Mildred’s Fatburgers discusses the unique affection felt by a vociferous bulldog for a nonchalant kitten in Chuck Jones’ Feed the Kitty.


Sylvester the cat and his friends have quite a rousing evening — much to the consternation of Sylvester’s master, Porky Pig — in Bob Clampett’s Kitty Kornered, the bill of fare for Movie Fan Fare.

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Here’s Bugs Bunny one more time — this time in outer space, as he matches wits with Marvin the Martian in Hare-Way to the Stars, courtesy of The Midnite Drive-In.


And you didn’t think the blogmeister wasn’t going to chime in on this topic, did you? I had to offer my take on two of my all-time faves, the theatrical Popeye cartoon The Spinach Overture and the Looney Tunes TV spin-off “Tiny Toon Adventures.”


We still have three more ‘toon entries to go, so keep us bookmarked. And if you’re interested in participating in a Christmas-themed movie blogathon, keep the last weekend before Christmas open on your calendar. As soon as our ‘toon blogathon is over, we have an announcement to make about a new, upcoming blogathon!


TINY TOON ADVENTURES (1990-1995) – A cartoon work of art


The following is my second of two entries in my ‘One’ of My-All Time Favorite Cartoons Blogathon, being held at this blog on Nov. 6-8, 2015. Click on the above banner, and read entries about terrific ‘toons that these bloggers just can’t resist!


Steven Spielberg is already immortalized in Hollywood for far more noble ventures — but for me, if he’d never been responsible for anything but Tiny Toon Adventures, he’d have a huge place in my heart.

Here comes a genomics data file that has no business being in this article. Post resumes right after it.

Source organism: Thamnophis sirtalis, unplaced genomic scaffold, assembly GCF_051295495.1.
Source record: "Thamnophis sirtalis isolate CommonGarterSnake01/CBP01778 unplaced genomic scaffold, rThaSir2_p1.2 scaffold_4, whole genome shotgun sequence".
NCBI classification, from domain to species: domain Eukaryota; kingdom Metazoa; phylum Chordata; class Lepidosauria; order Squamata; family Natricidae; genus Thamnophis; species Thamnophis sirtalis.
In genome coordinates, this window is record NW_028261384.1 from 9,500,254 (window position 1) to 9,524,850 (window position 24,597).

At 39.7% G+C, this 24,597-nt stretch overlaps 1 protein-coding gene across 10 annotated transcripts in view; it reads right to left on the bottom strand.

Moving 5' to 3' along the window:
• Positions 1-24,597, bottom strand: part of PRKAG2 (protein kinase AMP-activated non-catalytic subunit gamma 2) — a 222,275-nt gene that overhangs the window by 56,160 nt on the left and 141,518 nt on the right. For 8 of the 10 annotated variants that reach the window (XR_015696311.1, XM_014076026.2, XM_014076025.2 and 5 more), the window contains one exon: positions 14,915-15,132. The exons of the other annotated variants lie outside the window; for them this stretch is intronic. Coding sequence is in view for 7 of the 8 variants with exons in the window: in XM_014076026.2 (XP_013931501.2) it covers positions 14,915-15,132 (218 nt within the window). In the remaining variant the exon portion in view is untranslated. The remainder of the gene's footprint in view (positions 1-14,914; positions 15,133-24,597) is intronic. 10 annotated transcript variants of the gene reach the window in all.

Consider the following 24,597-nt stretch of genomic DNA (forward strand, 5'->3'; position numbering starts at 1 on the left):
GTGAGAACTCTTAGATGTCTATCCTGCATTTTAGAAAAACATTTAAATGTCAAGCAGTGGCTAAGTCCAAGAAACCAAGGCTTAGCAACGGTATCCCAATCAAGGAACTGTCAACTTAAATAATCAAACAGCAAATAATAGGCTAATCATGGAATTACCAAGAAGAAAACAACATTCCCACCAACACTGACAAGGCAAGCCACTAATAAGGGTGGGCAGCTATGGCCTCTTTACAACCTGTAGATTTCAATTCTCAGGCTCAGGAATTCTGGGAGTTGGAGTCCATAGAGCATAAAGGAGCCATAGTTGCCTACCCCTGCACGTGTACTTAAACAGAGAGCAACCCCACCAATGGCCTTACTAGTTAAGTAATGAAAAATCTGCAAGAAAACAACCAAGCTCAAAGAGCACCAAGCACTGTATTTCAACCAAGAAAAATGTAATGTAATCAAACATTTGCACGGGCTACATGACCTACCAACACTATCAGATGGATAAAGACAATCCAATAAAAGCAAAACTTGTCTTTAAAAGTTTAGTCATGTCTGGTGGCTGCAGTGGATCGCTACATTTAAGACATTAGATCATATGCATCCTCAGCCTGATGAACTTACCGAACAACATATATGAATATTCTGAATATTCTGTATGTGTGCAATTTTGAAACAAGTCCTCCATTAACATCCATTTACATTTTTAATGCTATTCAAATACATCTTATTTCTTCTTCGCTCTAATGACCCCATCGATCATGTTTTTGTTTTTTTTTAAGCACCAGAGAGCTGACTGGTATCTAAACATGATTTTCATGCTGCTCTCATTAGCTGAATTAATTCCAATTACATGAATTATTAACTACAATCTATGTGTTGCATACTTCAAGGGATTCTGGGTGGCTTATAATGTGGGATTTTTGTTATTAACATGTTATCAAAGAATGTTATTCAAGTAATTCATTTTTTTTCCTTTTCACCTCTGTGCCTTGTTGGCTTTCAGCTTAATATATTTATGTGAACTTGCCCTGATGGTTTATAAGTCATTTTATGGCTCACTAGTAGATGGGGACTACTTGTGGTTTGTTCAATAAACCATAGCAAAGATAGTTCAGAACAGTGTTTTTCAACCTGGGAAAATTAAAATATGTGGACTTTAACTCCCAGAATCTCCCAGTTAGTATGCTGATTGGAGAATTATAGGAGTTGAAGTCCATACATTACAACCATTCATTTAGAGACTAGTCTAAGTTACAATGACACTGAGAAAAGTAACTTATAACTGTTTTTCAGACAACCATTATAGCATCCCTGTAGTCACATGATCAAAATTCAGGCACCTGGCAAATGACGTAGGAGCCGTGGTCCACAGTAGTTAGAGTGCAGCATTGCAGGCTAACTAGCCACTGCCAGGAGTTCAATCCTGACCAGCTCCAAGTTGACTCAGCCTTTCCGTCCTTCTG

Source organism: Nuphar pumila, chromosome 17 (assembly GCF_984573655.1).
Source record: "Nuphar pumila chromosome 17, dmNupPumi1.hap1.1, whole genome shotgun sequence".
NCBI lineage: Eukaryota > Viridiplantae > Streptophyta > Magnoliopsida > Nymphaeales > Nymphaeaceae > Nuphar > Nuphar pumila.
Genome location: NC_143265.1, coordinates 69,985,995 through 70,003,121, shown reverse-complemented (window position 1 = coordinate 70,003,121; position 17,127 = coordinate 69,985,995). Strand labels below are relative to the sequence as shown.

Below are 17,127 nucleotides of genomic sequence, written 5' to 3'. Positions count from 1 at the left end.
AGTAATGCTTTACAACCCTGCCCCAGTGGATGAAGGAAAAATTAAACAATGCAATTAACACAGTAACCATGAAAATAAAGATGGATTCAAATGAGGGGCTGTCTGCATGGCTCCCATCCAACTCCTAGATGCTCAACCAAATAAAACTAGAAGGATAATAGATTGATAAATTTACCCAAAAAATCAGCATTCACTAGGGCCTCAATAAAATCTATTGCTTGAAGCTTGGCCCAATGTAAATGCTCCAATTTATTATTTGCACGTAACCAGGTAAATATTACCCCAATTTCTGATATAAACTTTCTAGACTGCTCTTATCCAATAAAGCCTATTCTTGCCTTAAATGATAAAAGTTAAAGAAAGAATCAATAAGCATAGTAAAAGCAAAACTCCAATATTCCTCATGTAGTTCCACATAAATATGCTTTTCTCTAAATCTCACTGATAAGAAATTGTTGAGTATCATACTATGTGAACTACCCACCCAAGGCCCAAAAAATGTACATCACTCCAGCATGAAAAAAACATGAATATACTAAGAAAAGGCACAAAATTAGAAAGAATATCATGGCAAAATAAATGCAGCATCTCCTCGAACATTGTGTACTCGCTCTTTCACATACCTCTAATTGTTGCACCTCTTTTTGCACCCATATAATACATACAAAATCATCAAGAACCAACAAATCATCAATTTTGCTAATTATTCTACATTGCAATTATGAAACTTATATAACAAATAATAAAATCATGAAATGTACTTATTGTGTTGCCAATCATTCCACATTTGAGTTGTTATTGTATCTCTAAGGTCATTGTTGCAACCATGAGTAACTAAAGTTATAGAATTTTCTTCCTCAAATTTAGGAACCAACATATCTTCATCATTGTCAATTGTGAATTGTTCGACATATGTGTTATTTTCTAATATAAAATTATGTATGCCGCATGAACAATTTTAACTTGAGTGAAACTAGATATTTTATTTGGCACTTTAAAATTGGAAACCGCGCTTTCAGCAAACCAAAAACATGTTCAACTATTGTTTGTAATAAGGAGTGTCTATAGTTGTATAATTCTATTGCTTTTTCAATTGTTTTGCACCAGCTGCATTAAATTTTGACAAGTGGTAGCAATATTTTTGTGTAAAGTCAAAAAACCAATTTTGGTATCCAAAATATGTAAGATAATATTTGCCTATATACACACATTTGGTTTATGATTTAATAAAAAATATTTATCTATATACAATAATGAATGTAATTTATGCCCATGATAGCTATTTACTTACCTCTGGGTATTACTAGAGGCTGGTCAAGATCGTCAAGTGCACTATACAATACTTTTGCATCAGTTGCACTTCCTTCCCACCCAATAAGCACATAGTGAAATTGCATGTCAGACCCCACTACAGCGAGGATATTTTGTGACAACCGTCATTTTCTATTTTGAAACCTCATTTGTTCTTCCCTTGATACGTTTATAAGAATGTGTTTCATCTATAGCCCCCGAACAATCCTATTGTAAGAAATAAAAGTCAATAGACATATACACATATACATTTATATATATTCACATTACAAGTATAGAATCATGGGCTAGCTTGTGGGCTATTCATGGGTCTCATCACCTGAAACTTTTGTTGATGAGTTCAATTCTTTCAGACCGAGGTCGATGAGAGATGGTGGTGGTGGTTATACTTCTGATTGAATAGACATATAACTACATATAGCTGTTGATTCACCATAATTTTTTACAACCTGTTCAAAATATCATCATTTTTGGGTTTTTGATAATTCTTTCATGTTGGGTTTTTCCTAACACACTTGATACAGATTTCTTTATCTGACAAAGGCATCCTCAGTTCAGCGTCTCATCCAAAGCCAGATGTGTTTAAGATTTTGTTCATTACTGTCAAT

When this TV cartoon was first publicized in 1990 (the 60th anniversary of Warner Bros. first talking cartoon, and the 50th anniversary of the “birth” of Bugs Bunny), I cringed. I felt a little comforted when veteran Warners cartoon director Friz Freleng said he saw a preview of the series and thought it looked as good as any theatrical cartoon. When the cartoon finally debuted, I thought I’d died and gone to animation heaven.


The characterizations are obviously a nod to the “classic” Looney Tunes characters. Buster Bunny is obviously patterned after Bugs, Plucky Duck is a distant relative to daffy Daffy, and so on. The connection is even more obvious because the Tiny Toons attend Acme Looniversity, where the Looney Tunes veterans tutor them in the art of getting laughs. Well, the Toons have obviously earned their diplomas, because they do the job quite well on their own.

The gags and pacing are top-notch, and the pop-culture level is easily up to that of “The Simpsons.” (How many kids’ cartoons would even attempt a parody of Citizen Kane, let alone pull it off?) Production of the TV series has long ceased, but happily, most of the best of the series is available on home video.

A good intro to the style is the direct-to-video feature “How I Spent My Summer Vacation,” worth the price of the rental just for its caricatures of Hollywood stars. But the acme (so to speak) is the tape “Tiny Toons Music Television,” with a number of MTV-style videos of classic and obscure hits performed by the Tiny Toons.

(I’ve posted a clip from that episode below. It’s probably my favorite “Tiny Toons” segment, their hilarious interpretation of They Might Be Giants’ song “Particle Man.” In another nod to Looney Tunes history, that boxer/wrestler who always came up a cropper in Chuck Jones’ Bugs Bunny cartoons such as Rabbit Punch finally holds his own with Plucky Duck here.)

As critic Manny Farber once said about the original Looney Tunes cartoons, the great ones are masterpieces and the bad ones aren’t a total loss.

(If you’ve enjoyed reading this blogathon entry, please click here to read my first entry on the 1935 Popeye cartoon The Spinach Overture.)

Popeye, Olive Oyl, Bluto, and Wimpy in THE SPINACH OVERTURE (1935) – Classical comedy


The following is my first of two entries in my ‘One’ of My All-Time Favorite Cartoons Blogathon, being hosted at this blog from Nov. 7-9, 2015! Click on the above banner, and read bloggers’ entries about great ‘toons that have stood the test of time!


(WARNING: Major spoilers abound!)

Bluto: “With all due respect to the great maestro…”